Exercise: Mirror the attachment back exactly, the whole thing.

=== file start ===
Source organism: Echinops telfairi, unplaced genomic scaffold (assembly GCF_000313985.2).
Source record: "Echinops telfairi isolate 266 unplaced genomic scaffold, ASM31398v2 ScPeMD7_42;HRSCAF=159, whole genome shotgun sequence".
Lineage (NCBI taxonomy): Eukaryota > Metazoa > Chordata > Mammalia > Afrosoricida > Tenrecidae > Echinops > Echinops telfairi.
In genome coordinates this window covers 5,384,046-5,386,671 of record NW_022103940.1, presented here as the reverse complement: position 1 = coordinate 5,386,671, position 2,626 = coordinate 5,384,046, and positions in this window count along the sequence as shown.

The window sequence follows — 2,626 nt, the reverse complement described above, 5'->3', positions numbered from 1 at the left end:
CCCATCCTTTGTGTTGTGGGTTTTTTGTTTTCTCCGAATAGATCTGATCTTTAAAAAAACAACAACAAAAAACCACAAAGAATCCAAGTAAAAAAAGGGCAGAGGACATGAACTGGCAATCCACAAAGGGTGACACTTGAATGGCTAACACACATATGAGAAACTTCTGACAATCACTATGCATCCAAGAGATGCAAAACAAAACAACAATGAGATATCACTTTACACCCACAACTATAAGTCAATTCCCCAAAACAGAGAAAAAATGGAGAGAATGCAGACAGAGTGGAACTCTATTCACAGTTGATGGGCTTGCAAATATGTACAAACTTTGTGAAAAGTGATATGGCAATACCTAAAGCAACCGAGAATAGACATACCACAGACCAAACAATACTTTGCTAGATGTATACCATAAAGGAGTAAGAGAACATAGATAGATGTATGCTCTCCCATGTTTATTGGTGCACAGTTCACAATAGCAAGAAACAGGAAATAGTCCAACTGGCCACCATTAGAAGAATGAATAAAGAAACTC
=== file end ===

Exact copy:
Source organism: Echinops telfairi, unplaced genomic scaffold (assembly GCF_000313985.2).
Source record: "Echinops telfairi isolate 266 unplaced genomic scaffold, ASM31398v2 ScPeMD7_42;HRSCAF=159, whole genome shotgun sequence".
Lineage (NCBI taxonomy): Eukaryota > Metazoa > Chordata > Mammalia > Afrosoricida > Tenrecidae > Echinops > Echinops telfairi.
In genome coordinates this window covers 5,384,046-5,386,671 of record NW_022103940.1, presented here as the reverse complement: position 1 = coordinate 5,386,671, position 2,626 = coordinate 5,384,046, and positions in this window count along the sequence as shown.

The window sequence follows — 2,626 nt, the reverse complement described above, 5'->3', positions numbered from 1 at the left end:
CCCATCCTTTGTGTTGTGGGTTTTTTGTTTTCTCCGAATAGATCTGATCTTTAAAAAAACAACAACAAAAAACCACAAAGAATCCAAGTAAAAAAAGGGCAGAGGACATGAACTGGCAATCCACAAAGGGTGACACTTGAATGGCTAACACACATATGAGAAACTTCTGACAATCACTATGCATCCAAGAGATGCAAAACAAAACAACAATGAGATATCACTTTACACCCACAACTATAAGTCAATTCCCCAAAACAGAGAAAAAATGGAGAGAATGCAGACAGAGTGGAACTCTATTCACAGTTGATGGGCTTGCAAATATGTACAAACTTTGTGAAAAGTGATATGGCAATACCTAAAGCAACCGAGAATAGACATACCACAGACCAAACAATACTTTGCTAGATGTATACCATAAAGGAGTAAGAGAACATAGATAGATGTATGCTCTCCCATGTTTATTGGTGCACAGTTCACAATAGCAAGAAACAGGAAATAGTCCAACTGGCCACCATTAGAAGAATGAATAAAGAAACTC